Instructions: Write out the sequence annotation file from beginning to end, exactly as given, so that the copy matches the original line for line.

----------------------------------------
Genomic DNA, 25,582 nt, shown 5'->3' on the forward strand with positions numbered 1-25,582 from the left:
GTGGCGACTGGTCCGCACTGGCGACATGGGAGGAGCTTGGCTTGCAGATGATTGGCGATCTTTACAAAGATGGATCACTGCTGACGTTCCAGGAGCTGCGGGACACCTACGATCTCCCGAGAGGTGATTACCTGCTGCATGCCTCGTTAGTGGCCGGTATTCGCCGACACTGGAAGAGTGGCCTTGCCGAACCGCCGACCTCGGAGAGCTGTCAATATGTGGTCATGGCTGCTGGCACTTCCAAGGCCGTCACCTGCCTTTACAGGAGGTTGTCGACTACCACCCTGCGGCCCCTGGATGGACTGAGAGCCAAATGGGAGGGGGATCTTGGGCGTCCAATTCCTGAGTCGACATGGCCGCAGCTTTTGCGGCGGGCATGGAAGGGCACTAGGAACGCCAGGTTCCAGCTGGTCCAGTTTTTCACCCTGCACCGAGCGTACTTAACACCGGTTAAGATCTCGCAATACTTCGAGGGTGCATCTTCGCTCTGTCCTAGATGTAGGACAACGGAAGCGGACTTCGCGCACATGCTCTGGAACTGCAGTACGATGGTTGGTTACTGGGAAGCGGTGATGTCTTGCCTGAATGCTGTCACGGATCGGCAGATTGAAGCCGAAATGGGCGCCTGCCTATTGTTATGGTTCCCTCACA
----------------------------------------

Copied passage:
Genomic DNA, 25,582 nt, shown 5'->3' on the forward strand with positions numbered 1-25,582 from the left:
GTGGCGACTGGTCCGCACTGGCGACATGGGAGGAGCTTGGCTTGCAGATGATTGGCGATCTTTACAAAGATGGATCACTGCTGACGTTCCAGGAGCTGCGGGACACCTACGATCTCCCGAGAGGTGATTACCTGCTGCATGCCTCGTTAGTGGCCGGTATTCGCCGACACTGGAAGAGTGGCCTTGCCGAACCGCCGACCTCGGAGAGCTGTCAATATGTGGTCATGGCTGCTGGCACTTCCAAGGCCGTCACCTGCCTTTACAGGAGGTTGTCGACTACCACCCTGCGGCCCCTGGATGGACTGAGAGCCAAATGGGAGGGGGATCTTGGGCGTCCAATTCCTGAGTCGACATGGCCGCAGCTTTTGCGGCGGGCATGGAAGGGCACTAGGAACGCCAGGTTCCAGCTGGTCCAGTTTTTCACCCTGCACCGAGCGTACTTAACACCGGTTAAGATCTCGCAATACTTCGAGGGTGCATCTTCGCTCTGTCCTAGATGTAGGACAACGGAAGCGGACTTCGCGCACATGCTCTGGAACTGCAGTACGATGGTTGGTTACTGGGAAGCGGTGATGTCTTGCCTGAATGCTGTCACGGATCGGCAGATTGAAGCCGAAATGGGCGCCTGCCTATTGTTATGGTTCCCTCACA